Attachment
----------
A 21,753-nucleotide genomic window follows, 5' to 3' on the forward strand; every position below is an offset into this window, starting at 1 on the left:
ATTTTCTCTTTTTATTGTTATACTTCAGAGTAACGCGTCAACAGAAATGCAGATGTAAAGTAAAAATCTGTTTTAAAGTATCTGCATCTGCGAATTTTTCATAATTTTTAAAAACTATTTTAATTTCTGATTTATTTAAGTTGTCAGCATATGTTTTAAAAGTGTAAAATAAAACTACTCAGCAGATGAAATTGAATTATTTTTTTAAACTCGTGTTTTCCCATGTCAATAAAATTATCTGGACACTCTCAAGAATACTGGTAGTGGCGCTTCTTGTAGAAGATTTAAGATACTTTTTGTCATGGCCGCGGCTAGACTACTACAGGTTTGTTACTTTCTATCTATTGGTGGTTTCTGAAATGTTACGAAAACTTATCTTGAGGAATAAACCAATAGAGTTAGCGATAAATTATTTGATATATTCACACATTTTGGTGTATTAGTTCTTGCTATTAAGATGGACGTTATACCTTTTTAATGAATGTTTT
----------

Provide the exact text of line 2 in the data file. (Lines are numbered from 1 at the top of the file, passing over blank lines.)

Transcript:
ATTTTCTCTTTTTATTGTTATACTTCAGAGTAACGCGTCAACAGAAATGCAGATGTAAAGTAAAAATCTGTTTTAAAGTATCTGCATCTGCGAATTTTTCATAATTTTTAAAAACTATTTTAATTTCTGATTTATTTAAGTTGTCAGCATATGTTTTAAAAGTGTAAAATAAAACTACTCAGCAGATGAAATTGAATTATTTTTTTAAACTCGTGTTTTCCCATGTCAATAAAATTATCTGGACACTCTCAAGAATACTGGTAGTGGCGCTTCTTGTAGAAGATTTAAGATACTTTTTGTCATGGCCGCGGCTAGACTACTACAGGTTTGTTACTTTCTATCTATTGGTGGTTTCTGAAATGTTACGAAAACTTATCTTGAGGAATAAACCAATAGAGTTAGCGATAAATTATTTGATATATTCACACATTTTGGTGTATTAGTTCTTGCTATTAAGATGGACGTTATACCTTTTTAATGAATGTTTT